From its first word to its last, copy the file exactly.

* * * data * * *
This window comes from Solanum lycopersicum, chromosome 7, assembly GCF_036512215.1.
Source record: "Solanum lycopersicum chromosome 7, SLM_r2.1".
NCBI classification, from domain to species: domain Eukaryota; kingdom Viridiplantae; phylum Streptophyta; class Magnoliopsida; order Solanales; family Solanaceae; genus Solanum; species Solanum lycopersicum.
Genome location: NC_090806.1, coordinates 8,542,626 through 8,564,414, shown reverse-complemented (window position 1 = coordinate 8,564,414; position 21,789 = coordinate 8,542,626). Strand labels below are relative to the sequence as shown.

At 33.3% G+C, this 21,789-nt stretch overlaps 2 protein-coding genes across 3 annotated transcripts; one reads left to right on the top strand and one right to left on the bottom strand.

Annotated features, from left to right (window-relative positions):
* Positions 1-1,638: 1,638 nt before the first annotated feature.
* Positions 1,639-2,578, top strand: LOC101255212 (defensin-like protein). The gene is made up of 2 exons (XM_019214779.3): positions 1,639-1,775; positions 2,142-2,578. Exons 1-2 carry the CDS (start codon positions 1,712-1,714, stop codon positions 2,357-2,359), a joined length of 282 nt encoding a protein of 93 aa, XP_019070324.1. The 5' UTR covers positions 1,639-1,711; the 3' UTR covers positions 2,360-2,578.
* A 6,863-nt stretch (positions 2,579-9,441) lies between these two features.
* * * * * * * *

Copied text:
This window comes from Solanum lycopersicum, chromosome 7, assembly GCF_036512215.1.
Source record: "Solanum lycopersicum chromosome 7, SLM_r2.1".
NCBI classification, from domain to species: domain Eukaryota; kingdom Viridiplantae; phylum Streptophyta; class Magnoliopsida; order Solanales; family Solanaceae; genus Solanum; species Solanum lycopersicum.
Genome location: NC_090806.1, coordinates 8,542,626 through 8,564,414, shown reverse-complemented (window position 1 = coordinate 8,564,414; position 21,789 = coordinate 8,542,626). Strand labels below are relative to the sequence as shown.

At 33.3% G+C, this 21,789-nt stretch overlaps 2 protein-coding genes across 3 annotated transcripts; one reads left to right on the top strand and one right to left on the bottom strand.

Annotated features, from left to right (window-relative positions):
* Positions 1-1,638: 1,638 nt before the first annotated feature.
* Positions 1,639-2,578, top strand: LOC101255212 (defensin-like protein). The gene is made up of 2 exons (XM_019214779.3): positions 1,639-1,775; positions 2,142-2,578. Exons 1-2 carry the CDS (start codon positions 1,712-1,714, stop codon positions 2,357-2,359), a joined length of 282 nt encoding a protein of 93 aa, XP_019070324.1. The 5' UTR covers positions 1,639-1,711; the 3' UTR covers positions 2,360-2,578.
* A 6,863-nt stretch (positions 2,579-9,441) lies between these two features.